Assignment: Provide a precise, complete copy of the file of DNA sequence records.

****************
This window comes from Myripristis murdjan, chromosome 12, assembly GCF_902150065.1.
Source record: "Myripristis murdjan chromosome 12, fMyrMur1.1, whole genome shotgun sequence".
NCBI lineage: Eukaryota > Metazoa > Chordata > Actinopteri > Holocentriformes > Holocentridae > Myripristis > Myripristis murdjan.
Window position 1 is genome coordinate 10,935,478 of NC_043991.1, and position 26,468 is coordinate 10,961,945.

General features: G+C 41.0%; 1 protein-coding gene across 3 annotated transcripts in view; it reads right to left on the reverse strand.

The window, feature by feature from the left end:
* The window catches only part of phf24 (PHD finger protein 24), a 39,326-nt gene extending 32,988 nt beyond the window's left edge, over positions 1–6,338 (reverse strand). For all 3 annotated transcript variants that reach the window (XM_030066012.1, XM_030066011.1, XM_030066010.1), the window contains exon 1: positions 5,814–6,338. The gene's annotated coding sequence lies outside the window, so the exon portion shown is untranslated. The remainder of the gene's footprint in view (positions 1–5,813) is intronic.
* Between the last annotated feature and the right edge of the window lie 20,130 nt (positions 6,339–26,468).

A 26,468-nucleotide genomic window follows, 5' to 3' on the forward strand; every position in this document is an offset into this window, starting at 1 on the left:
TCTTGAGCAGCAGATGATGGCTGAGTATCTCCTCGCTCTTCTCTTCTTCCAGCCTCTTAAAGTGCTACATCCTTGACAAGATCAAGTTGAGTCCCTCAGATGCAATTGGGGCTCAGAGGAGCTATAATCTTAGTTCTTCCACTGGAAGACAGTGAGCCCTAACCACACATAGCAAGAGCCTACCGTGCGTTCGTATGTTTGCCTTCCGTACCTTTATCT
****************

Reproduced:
This window comes from Myripristis murdjan, chromosome 12, assembly GCF_902150065.1.
Source record: "Myripristis murdjan chromosome 12, fMyrMur1.1, whole genome shotgun sequence".
NCBI lineage: Eukaryota > Metazoa > Chordata > Actinopteri > Holocentriformes > Holocentridae > Myripristis > Myripristis murdjan.
Window position 1 is genome coordinate 10,935,478 of NC_043991.1, and position 26,468 is coordinate 10,961,945.

General features: G+C 41.0%; 1 protein-coding gene across 3 annotated transcripts in view; it reads right to left on the reverse strand.

The window, feature by feature from the left end:
* The window catches only part of phf24 (PHD finger protein 24), a 39,326-nt gene extending 32,988 nt beyond the window's left edge, over positions 1–6,338 (reverse strand). For all 3 annotated transcript variants that reach the window (XM_030066012.1, XM_030066011.1, XM_030066010.1), the window contains exon 1: positions 5,814–6,338. The gene's annotated coding sequence lies outside the window, so the exon portion shown is untranslated. The remainder of the gene's footprint in view (positions 1–5,813) is intronic.
* Between the last annotated feature and the right edge of the window lie 20,130 nt (positions 6,339–26,468).

A 26,468-nucleotide genomic window follows, 5' to 3' on the forward strand; every position in this document is an offset into this window, starting at 1 on the left:
TCTTGAGCAGCAGATGATGGCTGAGTATCTCCTCGCTCTTCTCTTCTTCCAGCCTCTTAAAGTGCTACATCCTTGACAAGATCAAGTTGAGTCCCTCAGATGCAATTGGGGCTCAGAGGAGCTATAATCTTAGTTCTTCCACTGGAAGACAGTGAGCCCTAACCACACATAGCAAGAGCCTACCGTGCGTTCGTATGTTTGCCTTCCGTACCTTTATCT